The antihypertensive influence of fish oil is controversial, and the mechanisms remain unclear. Because the inverse relation between fish oil and hypertension appears to be partially dependent on the degree of hypertension, we tested the hypothesis that fish oil would elicit more dramatic reductions in mean arterial pressure (MAP) and muscle sympathetic nerve activity (MSNA) in prehypertensive (PHT) compared with normotensive (NT) subjects.

Resting MAP, MSNA, and heart rate (HR) were examined before and after 8 wk of fish oil (9 g/day; 1.6 g eicosapentaenoic acid and 1.1 g docosahexaenoic acid) or placebo (olive oil; 9 g/day) in 38 NT (19 fish oil; 19 placebo) and 29 PHT (15 fish oil; 14 placebo) volunteers. Fish oil did not alter resting MAP, MSNA, or HR in either NT (80 ± 1 to 80 ± 1 mmHg; 11 ± 2 to 10 ± 1 bursts/min; 71 ± 2 to 71 ± 2 beats/min) or PHT (88 ± 2 to 87 ± 1 mmHg; 11 ± 2 to 10 ± 2 bursts/min; 73 ± 2 to 73 ± 2 beats/min) subjects.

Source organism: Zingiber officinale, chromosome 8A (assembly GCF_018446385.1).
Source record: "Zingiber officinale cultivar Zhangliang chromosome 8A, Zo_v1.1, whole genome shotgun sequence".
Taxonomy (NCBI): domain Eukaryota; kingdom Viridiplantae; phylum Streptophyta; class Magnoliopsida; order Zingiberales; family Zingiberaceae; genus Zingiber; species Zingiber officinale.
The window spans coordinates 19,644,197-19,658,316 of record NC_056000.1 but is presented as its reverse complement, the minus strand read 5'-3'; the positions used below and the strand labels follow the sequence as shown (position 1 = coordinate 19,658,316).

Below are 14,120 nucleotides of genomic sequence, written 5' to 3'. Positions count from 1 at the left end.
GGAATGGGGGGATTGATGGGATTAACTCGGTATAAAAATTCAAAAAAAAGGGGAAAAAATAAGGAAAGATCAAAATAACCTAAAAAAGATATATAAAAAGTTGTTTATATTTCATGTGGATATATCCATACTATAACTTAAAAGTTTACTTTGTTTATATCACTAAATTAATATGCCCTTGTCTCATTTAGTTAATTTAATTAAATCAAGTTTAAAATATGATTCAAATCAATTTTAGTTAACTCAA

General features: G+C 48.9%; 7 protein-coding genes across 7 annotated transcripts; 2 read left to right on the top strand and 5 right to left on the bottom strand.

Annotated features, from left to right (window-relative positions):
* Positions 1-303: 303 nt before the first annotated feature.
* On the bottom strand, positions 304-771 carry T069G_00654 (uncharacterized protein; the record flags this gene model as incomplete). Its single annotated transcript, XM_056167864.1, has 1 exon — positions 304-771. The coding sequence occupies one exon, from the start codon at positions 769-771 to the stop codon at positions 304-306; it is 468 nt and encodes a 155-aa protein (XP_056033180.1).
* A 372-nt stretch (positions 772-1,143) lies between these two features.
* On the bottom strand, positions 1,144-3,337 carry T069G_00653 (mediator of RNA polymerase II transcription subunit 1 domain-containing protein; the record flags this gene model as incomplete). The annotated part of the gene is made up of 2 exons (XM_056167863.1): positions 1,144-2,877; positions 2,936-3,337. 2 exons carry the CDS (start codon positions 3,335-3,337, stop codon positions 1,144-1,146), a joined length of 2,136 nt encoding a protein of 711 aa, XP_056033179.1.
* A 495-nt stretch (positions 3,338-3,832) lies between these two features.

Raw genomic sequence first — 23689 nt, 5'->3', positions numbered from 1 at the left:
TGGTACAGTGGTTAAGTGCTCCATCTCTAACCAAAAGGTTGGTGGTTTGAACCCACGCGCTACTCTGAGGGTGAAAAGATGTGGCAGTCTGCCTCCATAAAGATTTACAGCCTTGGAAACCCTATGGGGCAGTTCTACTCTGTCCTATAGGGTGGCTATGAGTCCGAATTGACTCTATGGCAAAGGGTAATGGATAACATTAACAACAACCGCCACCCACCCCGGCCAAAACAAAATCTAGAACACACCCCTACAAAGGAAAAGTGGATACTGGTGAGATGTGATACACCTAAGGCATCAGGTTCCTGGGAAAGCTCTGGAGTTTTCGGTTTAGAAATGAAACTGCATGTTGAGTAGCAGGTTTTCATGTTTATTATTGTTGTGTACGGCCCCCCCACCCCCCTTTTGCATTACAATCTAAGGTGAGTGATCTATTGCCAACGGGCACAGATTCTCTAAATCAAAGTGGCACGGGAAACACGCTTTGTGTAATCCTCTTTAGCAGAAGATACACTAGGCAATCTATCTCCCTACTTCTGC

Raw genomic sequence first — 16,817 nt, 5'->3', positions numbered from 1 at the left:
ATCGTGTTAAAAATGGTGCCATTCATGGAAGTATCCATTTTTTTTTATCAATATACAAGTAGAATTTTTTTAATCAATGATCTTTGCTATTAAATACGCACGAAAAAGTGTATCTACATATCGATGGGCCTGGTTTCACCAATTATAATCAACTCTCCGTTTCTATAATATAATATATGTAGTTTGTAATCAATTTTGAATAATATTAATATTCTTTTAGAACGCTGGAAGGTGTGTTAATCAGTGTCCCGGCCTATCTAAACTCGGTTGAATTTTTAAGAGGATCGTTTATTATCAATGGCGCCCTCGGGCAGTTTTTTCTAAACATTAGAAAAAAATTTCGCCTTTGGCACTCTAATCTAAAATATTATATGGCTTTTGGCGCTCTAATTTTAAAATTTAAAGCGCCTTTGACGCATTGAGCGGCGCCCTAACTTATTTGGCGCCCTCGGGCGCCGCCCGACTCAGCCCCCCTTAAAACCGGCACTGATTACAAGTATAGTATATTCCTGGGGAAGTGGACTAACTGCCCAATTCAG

When NT and PHT groups were consolidated, analysis of covariance confirmed that pretreatment resting MAP was not associated with changes in MSNA after fish oil. In contrast, pretreatment resting HR was correlated with changes in MSNA (r = 0.47; P = 0.007) and MAP (r = 0.42; P < 0.007) after fish oil but not placebo.

In conclusion, fish oil did not alter sympathetic neural control in NT or PHT subjects. However, our findings suggest that fish oil is associated with modest sympathoinhibition in individuals with higher resting heart rates, a finding that is consistent with a recent meta-analysis examining the relations among fish oil, HR, and the risk of cardiovascular disease.